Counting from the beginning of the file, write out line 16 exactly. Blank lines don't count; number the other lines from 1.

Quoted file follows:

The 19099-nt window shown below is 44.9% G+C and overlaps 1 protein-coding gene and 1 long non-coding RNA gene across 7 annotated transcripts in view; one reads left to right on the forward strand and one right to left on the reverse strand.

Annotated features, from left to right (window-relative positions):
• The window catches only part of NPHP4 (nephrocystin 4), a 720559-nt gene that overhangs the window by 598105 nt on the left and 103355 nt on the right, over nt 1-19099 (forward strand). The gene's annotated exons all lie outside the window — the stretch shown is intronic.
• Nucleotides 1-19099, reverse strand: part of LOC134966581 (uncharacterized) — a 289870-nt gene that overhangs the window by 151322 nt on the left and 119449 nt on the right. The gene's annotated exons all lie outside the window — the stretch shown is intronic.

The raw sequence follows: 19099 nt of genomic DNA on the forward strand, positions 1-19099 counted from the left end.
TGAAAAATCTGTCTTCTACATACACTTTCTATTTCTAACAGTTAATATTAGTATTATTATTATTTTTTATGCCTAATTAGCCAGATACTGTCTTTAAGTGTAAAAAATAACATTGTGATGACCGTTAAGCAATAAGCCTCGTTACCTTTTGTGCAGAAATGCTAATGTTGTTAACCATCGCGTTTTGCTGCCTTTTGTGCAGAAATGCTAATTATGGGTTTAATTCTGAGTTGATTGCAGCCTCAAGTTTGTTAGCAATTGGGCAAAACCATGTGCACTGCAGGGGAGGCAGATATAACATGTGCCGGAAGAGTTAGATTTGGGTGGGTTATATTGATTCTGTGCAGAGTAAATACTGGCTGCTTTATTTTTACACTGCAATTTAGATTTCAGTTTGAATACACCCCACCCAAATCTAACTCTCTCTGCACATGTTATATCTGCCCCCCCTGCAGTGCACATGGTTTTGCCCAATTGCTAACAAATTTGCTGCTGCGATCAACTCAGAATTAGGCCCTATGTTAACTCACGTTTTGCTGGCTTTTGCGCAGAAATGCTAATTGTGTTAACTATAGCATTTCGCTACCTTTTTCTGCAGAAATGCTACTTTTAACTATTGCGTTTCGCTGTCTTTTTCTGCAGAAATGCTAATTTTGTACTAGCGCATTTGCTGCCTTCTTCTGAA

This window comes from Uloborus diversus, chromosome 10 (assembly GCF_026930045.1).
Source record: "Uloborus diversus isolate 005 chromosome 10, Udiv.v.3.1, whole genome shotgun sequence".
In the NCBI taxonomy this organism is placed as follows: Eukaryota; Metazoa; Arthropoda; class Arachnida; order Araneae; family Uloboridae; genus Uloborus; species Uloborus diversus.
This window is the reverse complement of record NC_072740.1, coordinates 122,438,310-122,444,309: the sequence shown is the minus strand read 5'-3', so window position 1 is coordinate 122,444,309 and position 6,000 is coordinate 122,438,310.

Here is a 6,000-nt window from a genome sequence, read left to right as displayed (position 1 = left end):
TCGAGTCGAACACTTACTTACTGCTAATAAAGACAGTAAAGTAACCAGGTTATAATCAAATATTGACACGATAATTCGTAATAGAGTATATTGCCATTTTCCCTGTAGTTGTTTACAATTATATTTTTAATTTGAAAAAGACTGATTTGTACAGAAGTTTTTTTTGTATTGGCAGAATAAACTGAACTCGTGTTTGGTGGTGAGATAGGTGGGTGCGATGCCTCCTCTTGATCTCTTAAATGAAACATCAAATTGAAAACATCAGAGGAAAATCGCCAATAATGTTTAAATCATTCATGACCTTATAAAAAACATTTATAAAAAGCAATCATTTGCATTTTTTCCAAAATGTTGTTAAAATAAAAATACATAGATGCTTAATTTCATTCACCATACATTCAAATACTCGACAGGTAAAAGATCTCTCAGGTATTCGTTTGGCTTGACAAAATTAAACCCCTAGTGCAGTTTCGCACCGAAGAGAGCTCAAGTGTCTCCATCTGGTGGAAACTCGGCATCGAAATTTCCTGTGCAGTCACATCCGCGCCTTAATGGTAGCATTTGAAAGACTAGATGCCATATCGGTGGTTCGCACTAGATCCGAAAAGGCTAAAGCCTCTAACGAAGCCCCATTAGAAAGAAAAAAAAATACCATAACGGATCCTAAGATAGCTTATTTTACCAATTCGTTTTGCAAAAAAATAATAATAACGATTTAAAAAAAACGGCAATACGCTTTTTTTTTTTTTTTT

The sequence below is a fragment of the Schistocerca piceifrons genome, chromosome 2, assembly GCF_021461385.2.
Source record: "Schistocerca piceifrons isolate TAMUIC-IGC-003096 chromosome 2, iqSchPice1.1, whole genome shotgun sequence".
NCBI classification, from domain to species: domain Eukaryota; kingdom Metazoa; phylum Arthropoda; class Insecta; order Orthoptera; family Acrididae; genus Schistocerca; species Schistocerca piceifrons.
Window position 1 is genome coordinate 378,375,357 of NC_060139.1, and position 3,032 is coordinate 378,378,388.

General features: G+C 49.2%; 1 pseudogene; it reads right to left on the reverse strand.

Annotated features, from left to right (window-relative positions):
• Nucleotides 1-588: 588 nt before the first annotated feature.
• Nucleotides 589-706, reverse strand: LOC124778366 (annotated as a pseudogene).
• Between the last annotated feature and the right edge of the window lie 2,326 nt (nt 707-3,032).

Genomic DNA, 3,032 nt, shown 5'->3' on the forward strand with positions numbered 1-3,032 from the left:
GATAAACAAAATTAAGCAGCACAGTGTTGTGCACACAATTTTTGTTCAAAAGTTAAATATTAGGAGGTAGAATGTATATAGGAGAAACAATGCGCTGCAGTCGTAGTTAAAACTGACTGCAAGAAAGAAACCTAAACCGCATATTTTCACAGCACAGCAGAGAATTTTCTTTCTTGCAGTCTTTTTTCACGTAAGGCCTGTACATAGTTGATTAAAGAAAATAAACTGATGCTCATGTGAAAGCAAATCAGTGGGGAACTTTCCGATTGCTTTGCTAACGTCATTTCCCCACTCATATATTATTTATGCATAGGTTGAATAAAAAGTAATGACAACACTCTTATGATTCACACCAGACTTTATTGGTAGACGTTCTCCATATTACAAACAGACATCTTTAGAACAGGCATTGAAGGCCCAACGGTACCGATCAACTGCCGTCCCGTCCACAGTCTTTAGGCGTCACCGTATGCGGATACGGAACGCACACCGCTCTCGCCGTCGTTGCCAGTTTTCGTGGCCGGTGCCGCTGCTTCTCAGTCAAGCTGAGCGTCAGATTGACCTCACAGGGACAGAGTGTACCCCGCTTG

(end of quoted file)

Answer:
Window position 1 is genome coordinate 378,375,357 of NC_060139.1, and position 3,032 is coordinate 378,378,388.